Research Group: FOODBIOSYSTEMS BBSRC DTP
Milk is the most nutritious single food but also a major provider of saturated fatty acids (SFA) in the UK diets. Certain SFA may increase risk of cardiovascular disease (CVD), and health organisations have urgently recommended substitution of dietary SFA with cis-unsaturated FA (cis-UFA), to reduce CVDrelated illness. Producing milk, the main single source of fatty acids (FA) in human diets, with more cis-UFA and less SFA could contribute to this aim without requiring changes to consumer dietary habits. Additionally, the increasing global demand for milk and dairy products, and the competition for resources for food, feed and fuel require optimum use of resources in all aspects of dairy production. Improving feed use efficiency (FUE; more milk per given feed intake) and energy use efficiency (EUE; higher proportion of ingested energy retained in the body) increase farm profitability (lower feeding costs) and reduce environmental footprint (lower methane emissions) of milk production. Therefore, developing win-win management scenarios that simultaneously improve efficiency and milk nutritional quality are of paramount importance for future sustainability, and improving consumer perception, of the dairy sector. The aim of the proposed project is therefore to identify the animal, dietary, and management factors that improve FUE and EUE in dairy cows and enhance the nutritional quality of milk. This will be achieved via the following studies:
1. Investigate the effects, and the relative impact, of animal diet parameters on nutrition efficiency, methane emissions and milk quality; via a desktop study using existing data from animal studies at the University of Reading and Agri-Food and Biosciences Institute (AFBI).
2. Investigate the relative impact of husbandry practices (breeding, feeding, management) on nutrition efficiency and milk quality at herd level; via analysis of data from existing farm questionnaires and analysis of milk samples for quality parameters that will take place during the project.
3. Reveal how rumen microbes influence metabolic pathways related to nutrition efficiency, methane emissions and milk quality under different dairy diets; via an animal trial that will take place at the Agri-Food and Biosciences Institute, and metagenomics and metabolomics analyses that will take place at Queen’s University Belfast and University of Reading, respectively.
Training will be provided via all partners and will cover cross-disciplinary transferable skills to enhance student’s future career prospects. At the University of Reading, the student will be trained for statistical methods to analyse experimental data; gas chromatography techniques to analyse fatty acid profile of milk, feed and rumen fluid; and NMR-based metabolomics including chemometrics. At Queen’s University Belfast (during a 6-month visit) the student will be trained on metataxonomic and metagenomic sample processing, sequencing and downstream analysis. At Agri-Food and Biosciences Institute (during a 6-month placement), the student will be trained on data and sample collection in animal metabolism trials and operation of calorimetric chambers. The development of other skills (e.g. research, writing, personal, work, presentation) will be monitored by the University of Reading, via Graduate School formal procedures, including a Learning Needs Appraisal (assessment of prior learning and identify/prioritise learning and development needs), and the Researcher Development Framework (personal development plan and implementation via a series of University workshops/courses).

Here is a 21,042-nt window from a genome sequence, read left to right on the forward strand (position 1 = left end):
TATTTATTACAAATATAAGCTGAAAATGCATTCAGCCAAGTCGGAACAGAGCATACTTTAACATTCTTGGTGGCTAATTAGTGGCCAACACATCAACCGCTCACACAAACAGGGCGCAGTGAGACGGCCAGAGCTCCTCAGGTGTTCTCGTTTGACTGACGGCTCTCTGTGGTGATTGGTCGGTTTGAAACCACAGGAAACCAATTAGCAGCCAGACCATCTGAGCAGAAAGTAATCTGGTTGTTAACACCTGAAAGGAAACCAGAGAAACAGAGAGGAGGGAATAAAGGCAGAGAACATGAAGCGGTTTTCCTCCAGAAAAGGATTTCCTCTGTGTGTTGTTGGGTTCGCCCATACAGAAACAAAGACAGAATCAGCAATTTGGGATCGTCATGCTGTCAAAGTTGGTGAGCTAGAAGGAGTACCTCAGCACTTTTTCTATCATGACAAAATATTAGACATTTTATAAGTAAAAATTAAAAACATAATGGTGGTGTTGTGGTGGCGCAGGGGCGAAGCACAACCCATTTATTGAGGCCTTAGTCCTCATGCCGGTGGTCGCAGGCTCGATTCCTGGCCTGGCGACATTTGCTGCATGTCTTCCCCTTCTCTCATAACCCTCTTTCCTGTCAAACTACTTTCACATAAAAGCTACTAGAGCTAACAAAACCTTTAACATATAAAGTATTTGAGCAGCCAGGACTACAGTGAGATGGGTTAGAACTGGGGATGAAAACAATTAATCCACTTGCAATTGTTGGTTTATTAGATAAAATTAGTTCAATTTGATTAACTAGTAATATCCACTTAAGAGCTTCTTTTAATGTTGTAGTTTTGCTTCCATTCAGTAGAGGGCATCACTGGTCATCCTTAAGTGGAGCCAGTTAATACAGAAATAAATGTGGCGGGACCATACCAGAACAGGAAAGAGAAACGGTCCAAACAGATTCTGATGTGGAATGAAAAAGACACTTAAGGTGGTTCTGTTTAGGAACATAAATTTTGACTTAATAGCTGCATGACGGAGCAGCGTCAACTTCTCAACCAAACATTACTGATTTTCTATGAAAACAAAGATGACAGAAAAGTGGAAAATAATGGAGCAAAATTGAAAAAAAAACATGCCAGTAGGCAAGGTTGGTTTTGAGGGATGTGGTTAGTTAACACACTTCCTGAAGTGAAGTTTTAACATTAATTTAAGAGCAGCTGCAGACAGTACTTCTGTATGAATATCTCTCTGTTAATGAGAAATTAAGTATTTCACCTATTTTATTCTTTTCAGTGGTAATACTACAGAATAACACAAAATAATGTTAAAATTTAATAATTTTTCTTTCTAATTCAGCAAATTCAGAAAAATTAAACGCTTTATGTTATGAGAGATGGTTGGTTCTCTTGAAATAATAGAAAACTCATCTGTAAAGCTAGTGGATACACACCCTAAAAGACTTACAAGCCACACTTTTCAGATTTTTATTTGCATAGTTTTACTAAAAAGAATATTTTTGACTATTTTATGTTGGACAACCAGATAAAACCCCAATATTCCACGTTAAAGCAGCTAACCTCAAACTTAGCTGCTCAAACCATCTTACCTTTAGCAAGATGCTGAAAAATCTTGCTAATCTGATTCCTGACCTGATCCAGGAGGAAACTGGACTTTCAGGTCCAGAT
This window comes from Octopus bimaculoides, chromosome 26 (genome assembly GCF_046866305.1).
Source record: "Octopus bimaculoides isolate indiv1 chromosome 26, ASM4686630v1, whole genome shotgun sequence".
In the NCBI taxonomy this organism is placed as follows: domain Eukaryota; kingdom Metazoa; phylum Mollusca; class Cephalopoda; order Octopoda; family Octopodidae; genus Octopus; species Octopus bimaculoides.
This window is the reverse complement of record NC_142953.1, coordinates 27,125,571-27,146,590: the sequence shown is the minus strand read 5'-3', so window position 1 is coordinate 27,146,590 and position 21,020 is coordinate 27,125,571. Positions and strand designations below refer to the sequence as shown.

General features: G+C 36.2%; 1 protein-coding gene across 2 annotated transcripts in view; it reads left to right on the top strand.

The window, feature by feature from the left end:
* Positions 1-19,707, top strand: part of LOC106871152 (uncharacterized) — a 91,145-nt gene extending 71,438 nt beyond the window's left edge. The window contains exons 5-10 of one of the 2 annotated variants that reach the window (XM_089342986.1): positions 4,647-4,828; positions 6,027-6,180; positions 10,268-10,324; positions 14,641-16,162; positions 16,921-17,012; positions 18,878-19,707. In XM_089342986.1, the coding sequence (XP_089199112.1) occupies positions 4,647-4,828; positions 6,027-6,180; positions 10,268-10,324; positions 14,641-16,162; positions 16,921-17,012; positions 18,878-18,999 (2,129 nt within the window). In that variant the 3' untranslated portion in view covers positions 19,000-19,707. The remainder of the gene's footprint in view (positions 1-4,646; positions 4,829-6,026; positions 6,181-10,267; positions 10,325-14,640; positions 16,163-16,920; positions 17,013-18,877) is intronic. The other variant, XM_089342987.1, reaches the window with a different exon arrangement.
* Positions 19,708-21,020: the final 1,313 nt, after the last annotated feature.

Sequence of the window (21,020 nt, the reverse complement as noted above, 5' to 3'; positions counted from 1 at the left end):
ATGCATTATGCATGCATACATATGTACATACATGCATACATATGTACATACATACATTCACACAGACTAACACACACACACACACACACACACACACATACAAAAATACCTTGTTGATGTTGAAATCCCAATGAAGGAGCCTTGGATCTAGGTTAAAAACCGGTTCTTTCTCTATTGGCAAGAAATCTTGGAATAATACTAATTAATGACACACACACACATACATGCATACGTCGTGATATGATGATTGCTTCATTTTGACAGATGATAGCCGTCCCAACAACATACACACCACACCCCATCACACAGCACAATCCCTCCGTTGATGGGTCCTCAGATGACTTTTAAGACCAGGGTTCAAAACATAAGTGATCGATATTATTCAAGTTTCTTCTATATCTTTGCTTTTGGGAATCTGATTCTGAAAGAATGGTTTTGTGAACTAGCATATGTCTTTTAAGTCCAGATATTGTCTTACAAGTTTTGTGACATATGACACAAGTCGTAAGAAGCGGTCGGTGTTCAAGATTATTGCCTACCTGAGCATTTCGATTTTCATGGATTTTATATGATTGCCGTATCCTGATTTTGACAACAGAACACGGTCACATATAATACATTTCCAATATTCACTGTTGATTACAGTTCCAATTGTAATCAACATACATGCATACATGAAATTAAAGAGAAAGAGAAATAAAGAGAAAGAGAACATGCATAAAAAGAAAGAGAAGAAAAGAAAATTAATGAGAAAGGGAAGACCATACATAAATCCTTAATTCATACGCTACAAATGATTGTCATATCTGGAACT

This project is suitable for candidates who have a first-class or an upper second-class degree in a related science (e.g. animal science, veterinary, food science, biology), and a keen interest in animal nutrition/physiology, dairy science, laboratory analyses, -omics technologies and/or bioinformatics. Good skills on reviewing literature, attention to detail, time-management, organisation, teamwork and independent learning, are also required. An MSc in relevant science would be advantageous, but not essential.
This project is part of the FoodBioSystems BBSRC Doctoral Training Partnership (DTP), it will be funded subject to a competition to identify the strongest applicants. Due to restrictions on the funding, this studentship is only open to UK students and EU students who have lived in the UK for the past three years.
This project is a CASE studentship with AFBI (Hillsborough, UK). AFBI will provide approximately 6-month placement and provide additional financial support to the project consumables.
The FoodBioSystems DTP is a collaboration between the University of Reading, Cranfield University, Queen’s University Belfast, Aberystwyth University, Surrey University and Brunel University London. Our vision is to develop the next generation of highly skilled UK Agri-Food bioscientists with expertise spanning the entire food value chain. We have over 60 Associate and Affiliate partners. To find out more about us and the training programme we offer all our postgraduate researchers please visit View Website.